Quartz reports that Western officials are particularly concerned about potential Chinese control of Greenland’s rare earth elements given that they are critical to advanced technologies and have few – if any – reliable manufacturing substitutes. (Some technologies can substitute rare earths, but they do not have the same effective properties.) Adding to the angst is the fact that China today produces about 97 percent of the world’s rare earth elements – even though it only holds 50 percent of the world’s known reserves, and that China has been limiting exports in order to satisfy its own domestic demand.
But how worried should Western officials be about China’s potential control of Greenland’s rare earths? A couple of points are worth mentioning that should help allay concerns.
First, China’s share of the rare earth market is in relative decline. Sure, China produces 97 percent of the world’s rare earth resources. But the United States has ample reserves as well; they are just not being produced – yet. According to the U.S. Geological Survey, the United States holds about 13 million metric tons of rare earths, or about 12 percent of the known global reserves. One of the largest mines is in California. While the United States used to produce these minerals, more rigorous environmental standards made it difficult for U.S. producers to compete with cheaper Chinese metals, and so U.S. producers stopped extracting them. But that is starting to change as prices rise. The market appears to be doing its thing, and the United States is ramping up U.S. rare earth production to compete with Chinese metals. Naturally this will help diversify the market. Moreover, Australia and Malaysia are also planning to increase production of their known reserves as well. Other countries are likely to follow suit, including India and other states in Central Asia.
Congress is continuing to give increasing attention to the changing energy landscape.
This morning at 10 a.m., the House Energy and Commerce Committee will hold a hearing on “American Energy Security and Innovation: An Assessment of North America’s Energy Resources.” Check out the complete witness list here.
Adam Sieminski, administrator of the U.S. Energy Information Administration, is among those expected to testify. In his prepared statement, Mr. Sieminski sizes up the recent boom in U.S. crude oil production, which he notes is driven largely by production of unconventional shale resources:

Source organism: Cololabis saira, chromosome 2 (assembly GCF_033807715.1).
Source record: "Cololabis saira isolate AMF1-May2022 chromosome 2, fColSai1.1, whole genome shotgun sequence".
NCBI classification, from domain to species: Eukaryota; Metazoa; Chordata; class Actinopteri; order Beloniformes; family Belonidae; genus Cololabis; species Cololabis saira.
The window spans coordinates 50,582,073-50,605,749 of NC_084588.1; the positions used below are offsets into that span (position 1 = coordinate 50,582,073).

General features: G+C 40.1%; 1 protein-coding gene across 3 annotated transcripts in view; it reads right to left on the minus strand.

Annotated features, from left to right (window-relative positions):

EIA estimates that U.S. total crude oil production (which includes lease condensates) averaged 6.4 million barrels per day (bbl/d) in 2012, an increase of 0.8 million bbl/d from the previous year driven largely by growth in tight oil production (Figures 1 and 2). This increase in U.S. annual production is the largest since Colonel Drake drilled the first crude oil well in Pennsylvania in 1859. EIA forecasts that another record increase in production will occur this year, with domestic crude oil production expected to increase to 7.3 million bbl/d in 2013. The 7.9 million bbl/d EIA currently forecasts for 2014 would mark the highest annual average level of production since 1988. Central to this projected growth will be ongoing development activity in key onshore basins. Drilling in tight oil plays in the Williston Basin’s Bakken formation in North Dakota and Montana, the Western Gulf Basin’s Eagle Ford formation, and the Permian Basin in Texas is expected to account for the bulk of forecast production growth over the next two years.
Senator Chuck Hagel, the president’s nominee for defense secretary, was joined by Senators John Warner and Sam Nunn prior to his confirmation hearing before the Senate Armed Services Committee on Thursday.
In his responses for the record, Senator Hagel addressed two important issues relevant to DOD energy and maritime security interests.
There was quite a bit of attention on the Hill yesterday as Senator Chuck Hagel, the president’s nominee to succeed Leon Panetta as defense secretary, met with the Senate Armed Services Committee in a daylong confirmation hearing. But while observers were captivated by the proceedings, other events on the Hill made headlines and are worth noting.
Senators John Barrasso (R-WY) and Mark Begich (D-AK) introduced new legislation that could foster U.S. liquefied natural gas (LNG) trade with U.S. strategic partners. According to The Hill’s Energy and Environment Blog: “The ‘Expedited LNG for American Allies Act’ would put NATO allies and Japan, which is seeking to expand imports as most of its nuclear capacity remains offline, on equal footing with the formal free-trade partners.”
While the proposed legislation names Japan and NATO countries in particular, The Hill also reported that the law could facilitate LNG trade with other strategic partners as well: “In addition to Japan and NATO countries, the new Senate bill would also require DOE to approve exports to other countries if the State Department, in consultation with the Defense Department, determines that it would promote U.S. security interests.”
Senator Barrasso issued a statement about the bill, noting that: “This will expand economic opportunities across America and help lower our nation's trade deficit. Our bill will also promote the energy security of key U.S. allies by helping reduce their dependence on oil and gas from countries, such as Russia and Iran.”
I noted in my January 9 post on the “Top U.S. Security and Foreign Policy Trends to Track in 2013” that U.S. policymakers are likely to develop a clearer position on the future of U.S. natural gas exports. Developments on this issue could happen faster that I initially suspected and are worth watching closely.